Locals see economic help from congressional delegation
Published 12:00 am Friday, March 9, 2001
[03/09/01] Mississippi’s congressional delegates may be helping Vicksburg plan its economic and industrial future after meeting with representatives of area businesses and city and county officials in Washington, D.C.
“It was very productive,” Lenore Barkley, director of the Vicksburg Convention and Visitors Bureau, said Thursday after she and other members of the local delegation returned. “All of our delegates were very receptive and indicated they would do what they could to help us.”
The group, known as the Downtown Task Force, met with U.S. Reps. Chip Pickering, Bennie Thompson, Roger Wicker and Ronnie Shows and Sen. Thad Cochran and Senate Majority Leader Trent Lott to discuss plans for new museums, port extensions, railroad relocation and tourism promotion.
“I’m real encouraged about the way it went,” said Bobby Bailess, attorney with Wheeless, Shappley, Bailess and Rector. “They weren’t promising anything, but Congressman Thompson, Sen. Cochran and Sen. Lott were especially encouraging.” Vicksburg is in Thompson’s district. Senators are elected statewide.
The group discussed with the delegates building an interpretive museum that would incorporate the MV Mississippi, the former Corps of Engineers flagship towboat that was given to the city five years ago and has been docked and rusting since. Such a project would now cost an estimated $12 million.
The task force also suggested making the Pemberton House, at 1110 Crawford St., part of the Vicksburg National Military Park. Making Pemberton House part of the park would require no additional legislative authority, said Jimmy Heidel, executive director of the Chamber of Commerce.
Because so many people visit the park each year, and so few come downtown, the addition would draw more tourists to the downtown area, he said.
An expansion of the Port of Vicksburg is also being looked into. The force is asking legislators to allow a study to see if it is feasible to construct an additional 80 acres of land at the port with a projected cost of $400,000.
“We lost two potential industries last year because we didn’t have any industrial land located on the water,” Heidel said.
The port also needs funding for its public terminal facility to repair rails, cranes and the warehouse.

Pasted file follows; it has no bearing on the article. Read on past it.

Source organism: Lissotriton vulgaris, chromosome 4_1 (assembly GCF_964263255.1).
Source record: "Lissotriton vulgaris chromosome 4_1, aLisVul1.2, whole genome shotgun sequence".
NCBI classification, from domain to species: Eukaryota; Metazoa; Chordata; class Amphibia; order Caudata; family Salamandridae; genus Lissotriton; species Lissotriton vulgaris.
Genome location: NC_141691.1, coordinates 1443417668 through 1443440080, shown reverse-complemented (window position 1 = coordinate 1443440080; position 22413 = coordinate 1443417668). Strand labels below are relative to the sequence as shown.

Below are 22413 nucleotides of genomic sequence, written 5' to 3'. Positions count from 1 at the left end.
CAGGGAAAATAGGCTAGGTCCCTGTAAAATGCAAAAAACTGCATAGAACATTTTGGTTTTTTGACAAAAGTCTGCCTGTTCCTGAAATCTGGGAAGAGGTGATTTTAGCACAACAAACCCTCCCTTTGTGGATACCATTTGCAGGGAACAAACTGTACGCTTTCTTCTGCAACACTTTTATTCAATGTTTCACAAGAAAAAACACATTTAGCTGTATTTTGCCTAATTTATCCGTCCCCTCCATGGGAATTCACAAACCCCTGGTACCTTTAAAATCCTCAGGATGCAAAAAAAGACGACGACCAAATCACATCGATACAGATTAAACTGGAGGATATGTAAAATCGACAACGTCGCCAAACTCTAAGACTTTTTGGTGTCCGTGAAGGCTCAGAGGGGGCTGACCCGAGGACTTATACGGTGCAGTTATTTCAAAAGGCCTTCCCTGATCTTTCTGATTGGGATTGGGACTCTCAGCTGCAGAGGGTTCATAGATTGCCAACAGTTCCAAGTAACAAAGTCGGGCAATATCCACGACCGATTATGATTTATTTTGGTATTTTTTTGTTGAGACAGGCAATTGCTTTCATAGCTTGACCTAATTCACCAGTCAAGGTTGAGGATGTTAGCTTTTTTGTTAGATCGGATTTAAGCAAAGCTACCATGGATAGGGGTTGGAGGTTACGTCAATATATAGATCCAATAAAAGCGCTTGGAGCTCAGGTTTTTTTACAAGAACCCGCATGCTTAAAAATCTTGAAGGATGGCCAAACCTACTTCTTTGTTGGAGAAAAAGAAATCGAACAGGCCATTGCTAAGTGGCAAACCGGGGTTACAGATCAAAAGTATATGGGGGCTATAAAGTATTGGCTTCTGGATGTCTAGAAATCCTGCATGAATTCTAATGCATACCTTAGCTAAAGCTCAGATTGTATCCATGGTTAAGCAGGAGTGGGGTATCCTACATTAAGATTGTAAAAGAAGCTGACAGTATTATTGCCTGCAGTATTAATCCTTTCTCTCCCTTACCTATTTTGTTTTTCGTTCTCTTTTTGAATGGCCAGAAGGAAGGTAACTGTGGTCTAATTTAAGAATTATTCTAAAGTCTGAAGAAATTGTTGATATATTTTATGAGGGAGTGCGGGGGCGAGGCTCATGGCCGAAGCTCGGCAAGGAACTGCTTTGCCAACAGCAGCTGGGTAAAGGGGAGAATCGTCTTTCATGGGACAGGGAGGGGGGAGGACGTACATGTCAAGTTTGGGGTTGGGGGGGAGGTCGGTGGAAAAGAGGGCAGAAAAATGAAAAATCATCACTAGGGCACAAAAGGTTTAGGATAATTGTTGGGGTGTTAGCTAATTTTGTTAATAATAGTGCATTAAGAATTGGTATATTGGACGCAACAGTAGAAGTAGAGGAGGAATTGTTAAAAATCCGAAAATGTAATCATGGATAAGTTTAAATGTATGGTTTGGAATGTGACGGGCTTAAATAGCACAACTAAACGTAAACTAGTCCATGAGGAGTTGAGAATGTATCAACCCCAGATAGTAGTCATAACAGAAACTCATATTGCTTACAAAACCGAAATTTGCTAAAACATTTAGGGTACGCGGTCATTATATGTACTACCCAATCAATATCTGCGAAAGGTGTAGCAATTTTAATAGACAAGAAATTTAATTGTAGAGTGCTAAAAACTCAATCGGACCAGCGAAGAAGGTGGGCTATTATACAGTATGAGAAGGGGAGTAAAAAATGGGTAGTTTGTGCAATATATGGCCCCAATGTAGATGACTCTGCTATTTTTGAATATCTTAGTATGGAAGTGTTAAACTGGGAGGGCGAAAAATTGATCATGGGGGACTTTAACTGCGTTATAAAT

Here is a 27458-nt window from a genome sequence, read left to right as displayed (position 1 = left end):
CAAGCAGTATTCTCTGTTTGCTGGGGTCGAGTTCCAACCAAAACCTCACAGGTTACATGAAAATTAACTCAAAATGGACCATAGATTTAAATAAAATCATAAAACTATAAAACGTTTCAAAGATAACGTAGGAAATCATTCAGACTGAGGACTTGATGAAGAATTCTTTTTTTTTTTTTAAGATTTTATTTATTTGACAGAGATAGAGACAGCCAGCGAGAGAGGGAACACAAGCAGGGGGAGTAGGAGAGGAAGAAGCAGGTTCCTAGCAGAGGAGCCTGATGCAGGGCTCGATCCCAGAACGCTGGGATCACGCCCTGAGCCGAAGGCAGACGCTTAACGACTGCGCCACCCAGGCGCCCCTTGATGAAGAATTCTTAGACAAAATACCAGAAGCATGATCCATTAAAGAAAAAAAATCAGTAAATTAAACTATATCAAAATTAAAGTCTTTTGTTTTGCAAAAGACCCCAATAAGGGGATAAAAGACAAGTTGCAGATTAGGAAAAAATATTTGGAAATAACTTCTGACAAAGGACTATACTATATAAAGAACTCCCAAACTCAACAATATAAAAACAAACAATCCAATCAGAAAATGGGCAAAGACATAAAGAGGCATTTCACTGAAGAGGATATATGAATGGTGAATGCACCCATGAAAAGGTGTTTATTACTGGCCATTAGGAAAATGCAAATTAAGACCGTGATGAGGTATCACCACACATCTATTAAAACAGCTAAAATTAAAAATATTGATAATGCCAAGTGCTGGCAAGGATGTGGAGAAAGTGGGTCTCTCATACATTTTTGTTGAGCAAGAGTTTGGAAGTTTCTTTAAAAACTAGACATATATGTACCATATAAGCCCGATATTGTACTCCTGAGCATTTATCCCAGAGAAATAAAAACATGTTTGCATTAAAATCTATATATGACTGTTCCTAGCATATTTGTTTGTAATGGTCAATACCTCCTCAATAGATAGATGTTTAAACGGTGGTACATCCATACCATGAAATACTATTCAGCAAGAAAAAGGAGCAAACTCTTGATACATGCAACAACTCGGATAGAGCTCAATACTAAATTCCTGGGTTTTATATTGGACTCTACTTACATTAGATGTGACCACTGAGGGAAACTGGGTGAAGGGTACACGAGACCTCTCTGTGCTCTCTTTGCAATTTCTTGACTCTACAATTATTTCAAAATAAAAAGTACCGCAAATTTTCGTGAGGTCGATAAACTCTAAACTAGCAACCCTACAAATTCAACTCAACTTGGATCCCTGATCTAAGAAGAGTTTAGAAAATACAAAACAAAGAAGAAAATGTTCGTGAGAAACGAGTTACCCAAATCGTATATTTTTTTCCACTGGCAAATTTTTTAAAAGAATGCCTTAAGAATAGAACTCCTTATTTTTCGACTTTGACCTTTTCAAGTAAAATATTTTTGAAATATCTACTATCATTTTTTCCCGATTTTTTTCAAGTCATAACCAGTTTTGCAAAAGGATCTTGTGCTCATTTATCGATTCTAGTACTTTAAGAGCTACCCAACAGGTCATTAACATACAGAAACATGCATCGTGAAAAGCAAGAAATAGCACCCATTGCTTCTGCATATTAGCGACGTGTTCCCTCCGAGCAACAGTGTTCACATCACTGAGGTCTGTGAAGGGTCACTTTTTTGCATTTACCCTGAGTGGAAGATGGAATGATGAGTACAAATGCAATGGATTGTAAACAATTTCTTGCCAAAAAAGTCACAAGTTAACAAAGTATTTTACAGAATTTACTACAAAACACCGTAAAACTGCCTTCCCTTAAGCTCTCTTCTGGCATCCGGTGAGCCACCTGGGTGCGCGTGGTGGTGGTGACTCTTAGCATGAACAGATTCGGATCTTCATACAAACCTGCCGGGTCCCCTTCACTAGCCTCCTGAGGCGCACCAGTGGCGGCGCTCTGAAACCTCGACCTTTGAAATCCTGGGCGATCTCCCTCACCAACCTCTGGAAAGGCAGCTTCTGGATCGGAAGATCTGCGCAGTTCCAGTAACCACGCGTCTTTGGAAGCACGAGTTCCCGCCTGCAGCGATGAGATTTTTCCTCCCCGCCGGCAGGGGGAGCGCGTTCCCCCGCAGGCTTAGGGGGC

Railroads were a big issue as well. Traffic has increased by 30 percent in the past two years and is expected to increase 30 percent more in the next two years, Heidel said. Residents and the task force would like to see the rails moved to a less occupied location, he said.
“All the congressional delegates are looking at this program in their perspective areas,” Heidel said.
Other suggestions include a rail that will connect Warren County and Hinds County, a feasibility study by the Corps of Engineers to develop the only golf course on the river and making Interstate 20 six lanes to ensure better safety.
Rural housing was also an important issue at the meeting. Heidel said accommodating people with safe housing in the area is difficult so the force is asking for a waiver extension that would allow them greater eligibility in housing funding programs.
Overall, members of the task force said the trip was a positive one and they expect to see positive results.
“I came away from the meeting feeling good,” Main Street director Rosalie Theobald said. “I have great expectations some of these things are going to go through.”
Those in Washington were also impressed with the task force’s plans and presentation.
“I had an excellent meeting with the group,” Cochran said.
The overriding factor for the proposal was the benefit to the community at whole, Heidel said.
“We addressed several community needs to create a stronger economy and better quality of life,” he said.